Experimental Evidence for a Semantic Account of Free Choice
Morwenna Hoeks, Grzegorz Lisowski, Jonathan Pesetsky & Alexandre Cremers
(ILLC, University of Amsterdam)
Saturday (April 22nd), 13:45-14:10
Lipsius 148

A longstanding debate in the fields of semantics and pragmatics concerns free choice (FC) readings of modalized disjunctions. Approaches to this puzzle come in two varieties. First, semantic approaches analyze FC effects using novel denotations for modals or disjunction (Zimmermann, 2000). Second, pragmatic approaches explain them as implicatures following Kratzer & Shimoyama (2002). 

In this study, we report the results of two acceptability judgment tasks testing predictions of recent theories from each family: Fox's (2007) scalar implicature account and Aloni's (2016) state-based account. These accounts make different predictions regarding the interaction between the scope of the disjunction relative to the modal and the opinionatedness of the speaker.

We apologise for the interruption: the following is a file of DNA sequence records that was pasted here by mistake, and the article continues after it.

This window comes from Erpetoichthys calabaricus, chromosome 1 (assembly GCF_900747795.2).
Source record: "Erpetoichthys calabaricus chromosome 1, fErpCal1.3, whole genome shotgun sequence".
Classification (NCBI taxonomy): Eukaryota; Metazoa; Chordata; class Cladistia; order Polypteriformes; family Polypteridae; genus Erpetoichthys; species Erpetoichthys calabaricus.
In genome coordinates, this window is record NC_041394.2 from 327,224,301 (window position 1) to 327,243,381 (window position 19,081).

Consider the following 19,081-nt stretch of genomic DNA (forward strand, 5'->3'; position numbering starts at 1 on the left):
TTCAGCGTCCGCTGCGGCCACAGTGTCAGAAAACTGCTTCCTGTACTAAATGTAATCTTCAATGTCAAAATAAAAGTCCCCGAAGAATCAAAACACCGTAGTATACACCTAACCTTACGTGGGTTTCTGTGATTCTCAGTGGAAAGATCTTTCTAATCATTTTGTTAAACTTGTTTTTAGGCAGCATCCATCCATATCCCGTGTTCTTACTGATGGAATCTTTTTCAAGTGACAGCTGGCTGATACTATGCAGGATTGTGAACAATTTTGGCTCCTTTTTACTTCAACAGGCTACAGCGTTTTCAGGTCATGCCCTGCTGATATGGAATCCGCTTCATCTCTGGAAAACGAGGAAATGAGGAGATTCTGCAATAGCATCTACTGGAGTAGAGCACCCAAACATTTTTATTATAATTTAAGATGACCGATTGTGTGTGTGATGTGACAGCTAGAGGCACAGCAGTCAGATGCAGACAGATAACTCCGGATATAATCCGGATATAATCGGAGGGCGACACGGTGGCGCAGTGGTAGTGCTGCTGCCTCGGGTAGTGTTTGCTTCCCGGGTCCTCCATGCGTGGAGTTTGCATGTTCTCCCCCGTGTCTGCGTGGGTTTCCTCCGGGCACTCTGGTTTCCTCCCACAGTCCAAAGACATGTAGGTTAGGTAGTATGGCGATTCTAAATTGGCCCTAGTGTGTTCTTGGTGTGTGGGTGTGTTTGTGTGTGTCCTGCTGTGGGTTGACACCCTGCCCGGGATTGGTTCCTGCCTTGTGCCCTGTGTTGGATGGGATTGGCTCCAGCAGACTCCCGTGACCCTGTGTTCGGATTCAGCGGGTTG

Our results showed that (A) FC readings are available for wide scope so long as the speaker is opinionated, even when “either” blocks reinterpretation as narrow scope, and (B) FC is always available in narrow scope. Both findings contradict judgments reported in Fox (2007) which were generally accepted in the literature. These findings thus suggest that Aloni's semantic account of FC is in a better position than Fox's or any pragmatic account when it comes to interactions between scope and speaker knowledge.